Are SA as bad as the Aussies?

2013-07-27 00:00

I DO not know which was the poorer performance last weekend, that of the Australian Test team or that of our own boys in Sri Lanka.

On balance I would have to give the nod to the South Africans on the basis that they were never in the match from the horrendous first overs delivered by Morkel and Morris. At least the Aussies won the first session of a match that they then would have lost in three days if the England captain had chosen to enforce the follow on.

The Proteas looked so far below the ability of the Sri Lankans in that first match that it is almost impossible to see them recovering the self belief necessary if they are to win any games on this trip. The only consolation is that without Amla and friends, the Proteas were well below full strength. The worry is that the rest of them do not look capable of extending their hosts.

Under South African conditions our attack is usually able to get the job done, but elsewhere it looks limited in both skills and ideas. Given that half all matches are played abroad, this is a situation that calls for some serious thinking both in and outside of the team if we are ever to have any realistic ambitions of winning an ICC trophy.

Our spin bowling is as bad, if not worse, than that of the Australians. Modern finger spinners need to be deadly accurate and have sufficient variations to cause some concern to the batsmen. All three spinners at AB’s disposal are deficient in both skills. The consequence is that opposing batsmen are never put under pressure. They know that opportunities come along frequently enough to keep the scoreboard moving.

Of the three spinners who played in the first match, Peterson is technically poor, Duminy is just a part-timer and Phangiso, who probably has the most promise, is very inexperienced at this level. This would not be a great hand for De Villiers to play even if he himself was an experienced and crafty captain, which he is not.

Sadly the situation is not much better in respect of the faster men. Morris and McLaren are also technically poor, with both of them splaying their left arms during their delivery strides. This robs them of the power and accuracy that a good shoulder movement provides. This means that neither of them can bowl with the consistency that is an imperative for international class fast bowlers.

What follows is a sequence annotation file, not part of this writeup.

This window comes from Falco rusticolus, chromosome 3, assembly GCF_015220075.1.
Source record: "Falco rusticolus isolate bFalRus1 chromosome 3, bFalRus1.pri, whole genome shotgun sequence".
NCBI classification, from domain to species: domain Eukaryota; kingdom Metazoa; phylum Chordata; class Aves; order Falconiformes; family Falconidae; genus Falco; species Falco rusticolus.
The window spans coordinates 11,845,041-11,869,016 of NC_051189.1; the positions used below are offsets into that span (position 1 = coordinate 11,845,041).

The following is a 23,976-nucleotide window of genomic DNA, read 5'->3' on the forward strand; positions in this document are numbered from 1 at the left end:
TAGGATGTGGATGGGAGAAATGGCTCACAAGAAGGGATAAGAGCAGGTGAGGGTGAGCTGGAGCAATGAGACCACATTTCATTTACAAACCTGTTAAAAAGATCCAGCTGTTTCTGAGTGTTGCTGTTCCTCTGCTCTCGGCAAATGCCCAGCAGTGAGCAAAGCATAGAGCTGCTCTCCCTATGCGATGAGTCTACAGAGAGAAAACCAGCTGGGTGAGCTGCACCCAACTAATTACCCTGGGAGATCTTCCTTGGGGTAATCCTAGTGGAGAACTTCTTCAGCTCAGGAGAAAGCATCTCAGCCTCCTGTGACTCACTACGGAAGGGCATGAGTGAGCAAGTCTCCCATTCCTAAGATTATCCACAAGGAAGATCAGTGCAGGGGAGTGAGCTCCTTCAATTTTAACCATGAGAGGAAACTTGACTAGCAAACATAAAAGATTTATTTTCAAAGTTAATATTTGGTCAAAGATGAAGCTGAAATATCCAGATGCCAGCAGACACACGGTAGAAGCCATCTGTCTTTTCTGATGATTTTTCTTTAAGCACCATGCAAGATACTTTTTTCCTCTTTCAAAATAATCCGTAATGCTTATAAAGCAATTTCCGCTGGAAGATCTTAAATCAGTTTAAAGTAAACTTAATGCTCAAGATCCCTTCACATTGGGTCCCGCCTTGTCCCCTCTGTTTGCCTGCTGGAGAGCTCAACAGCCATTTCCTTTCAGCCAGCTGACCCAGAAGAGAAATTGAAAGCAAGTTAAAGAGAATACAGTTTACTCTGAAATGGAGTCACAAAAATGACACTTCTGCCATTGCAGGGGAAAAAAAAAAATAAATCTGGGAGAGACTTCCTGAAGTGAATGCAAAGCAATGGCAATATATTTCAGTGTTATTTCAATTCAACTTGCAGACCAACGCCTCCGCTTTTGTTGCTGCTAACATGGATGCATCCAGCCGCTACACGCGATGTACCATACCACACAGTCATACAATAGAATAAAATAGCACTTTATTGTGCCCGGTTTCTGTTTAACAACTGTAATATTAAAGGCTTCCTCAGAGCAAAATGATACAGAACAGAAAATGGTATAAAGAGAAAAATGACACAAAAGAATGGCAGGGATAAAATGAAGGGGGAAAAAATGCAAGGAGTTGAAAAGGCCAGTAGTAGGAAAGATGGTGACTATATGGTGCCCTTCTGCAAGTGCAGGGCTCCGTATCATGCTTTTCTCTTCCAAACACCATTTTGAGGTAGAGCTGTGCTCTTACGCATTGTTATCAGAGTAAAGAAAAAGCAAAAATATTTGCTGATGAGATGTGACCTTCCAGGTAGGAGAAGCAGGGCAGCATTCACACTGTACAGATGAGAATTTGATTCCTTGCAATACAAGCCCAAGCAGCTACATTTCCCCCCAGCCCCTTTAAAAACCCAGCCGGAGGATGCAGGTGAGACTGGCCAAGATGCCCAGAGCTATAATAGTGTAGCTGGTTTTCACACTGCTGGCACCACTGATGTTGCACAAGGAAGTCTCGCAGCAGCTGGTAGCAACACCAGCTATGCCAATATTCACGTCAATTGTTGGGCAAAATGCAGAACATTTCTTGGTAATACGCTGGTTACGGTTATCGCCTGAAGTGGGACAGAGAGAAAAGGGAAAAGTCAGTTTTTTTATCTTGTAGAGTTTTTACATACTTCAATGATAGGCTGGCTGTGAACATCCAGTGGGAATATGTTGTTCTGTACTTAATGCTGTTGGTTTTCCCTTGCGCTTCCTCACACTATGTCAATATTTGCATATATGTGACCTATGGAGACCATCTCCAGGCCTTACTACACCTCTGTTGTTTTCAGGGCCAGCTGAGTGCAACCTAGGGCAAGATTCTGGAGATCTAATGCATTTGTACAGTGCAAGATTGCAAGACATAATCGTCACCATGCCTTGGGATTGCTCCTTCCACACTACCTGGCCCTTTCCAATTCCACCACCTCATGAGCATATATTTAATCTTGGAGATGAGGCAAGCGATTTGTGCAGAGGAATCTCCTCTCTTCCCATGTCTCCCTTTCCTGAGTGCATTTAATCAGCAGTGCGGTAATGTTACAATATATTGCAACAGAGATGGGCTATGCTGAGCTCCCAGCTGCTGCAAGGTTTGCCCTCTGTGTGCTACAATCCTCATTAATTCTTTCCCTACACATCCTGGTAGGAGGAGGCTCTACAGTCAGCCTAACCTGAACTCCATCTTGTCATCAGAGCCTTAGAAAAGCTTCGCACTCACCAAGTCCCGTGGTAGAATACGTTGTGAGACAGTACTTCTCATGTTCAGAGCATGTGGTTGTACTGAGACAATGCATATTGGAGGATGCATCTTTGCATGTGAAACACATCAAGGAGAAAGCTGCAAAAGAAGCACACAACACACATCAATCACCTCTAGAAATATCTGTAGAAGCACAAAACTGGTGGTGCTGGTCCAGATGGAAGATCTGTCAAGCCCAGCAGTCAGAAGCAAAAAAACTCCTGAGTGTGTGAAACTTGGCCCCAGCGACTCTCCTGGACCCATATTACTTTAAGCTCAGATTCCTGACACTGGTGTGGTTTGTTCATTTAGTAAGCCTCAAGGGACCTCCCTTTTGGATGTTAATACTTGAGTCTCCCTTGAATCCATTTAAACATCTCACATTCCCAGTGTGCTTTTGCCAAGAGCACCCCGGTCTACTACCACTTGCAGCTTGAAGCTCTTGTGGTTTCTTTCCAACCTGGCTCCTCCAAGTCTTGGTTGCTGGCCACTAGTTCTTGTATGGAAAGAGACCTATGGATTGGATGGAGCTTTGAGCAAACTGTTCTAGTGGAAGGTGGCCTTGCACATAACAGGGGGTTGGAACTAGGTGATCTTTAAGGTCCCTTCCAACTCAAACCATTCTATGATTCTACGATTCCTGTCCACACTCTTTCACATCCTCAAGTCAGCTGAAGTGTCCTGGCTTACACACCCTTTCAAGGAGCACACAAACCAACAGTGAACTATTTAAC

The batting in the first match was woeful from the first ball to last. For some reason, Ingram felt it wise to stand almost outside leg stump when facing Malinga. This presented a clear target to a man renowned for bowling deadly accurate yorkers at will. With his high back lift, Ingram was never in a position to defend his stumps, which were shattered first ball.

Duminy then came in to illustrate, yet again, that any team relying on him is backing the wrong man. He is kind of okay when surrounded by class batsmen but has yet to prove he can be a main player.

De Villiers played another innings of little value, which has been the rule rather than the exception since he has taken over the wicket-keeping duties. Some batsmen thrive under the pressure of captaincy but AB is not one of them. Sooner rather than later, someone is going to have to tell him that it is not worth compromising his abilities as a batsman.

Miller and Petersen both gave their wickets away to poor shots and all too soon the all rounders were faced with the impossible task, for them, of making over 250 runs in 30 overs.

Add all this to some sloppy fielding, careless captaincy and a host of extras, and you have a thoroughly dispiriting performance to kick off Russell Domingo’s career as national coach.

On the bright side, he is short of some key players. However, the lack of depth in our cricket should be sounding some warning bells if it is not to suffer the fate of the Australians whose state cricket, like our own, is too full of players who will never be good enough to make an impression at the higher levels of the game.

The poor Aussies, as I forecast before the series started, are a team with neither talent nor hope. The first Test will prove to be the summit of their performances in these Ashes. From now on it will be a nightmare slog uphill against a team bent on exacting revenge for years of humiliation. There surely has not been a poorer Australian team within living memory.

It brings to mind Martin Johnson’s famous quote before the 1986/87 Ashes when he said that the England team “can’t bat, can’t bowl, can’t feld”. Ironically, that England team went on to win the first Test and the Ashes, whereupon Johnson remarked “right line, wrong team”, but there will be no such revision in respect of these pitiful Aussies.

The real concern for Australia and cricket in general is not the fate of this Ashes series, for that is not in doubt, but how long will their cricket drought endure. It is not as if the Aussies have a team full of youngsters who will grow and develop with more experience.

Some of their bowlers have potential but you cannot win Test matches without batsmen capable of making big scores. Only Clarke is good enough to do that, but I wonder if a creaky back and a series like this one will not be too much for him.

Their best bet is to send a few scouts round South Africa to pick up some of the young cricketers who have felt the whip of discrimination both on the playing fields and at the entrance doors to their universities of choice. It is time for the Aussies to ape a habit of the Poms and nick a few Japies.

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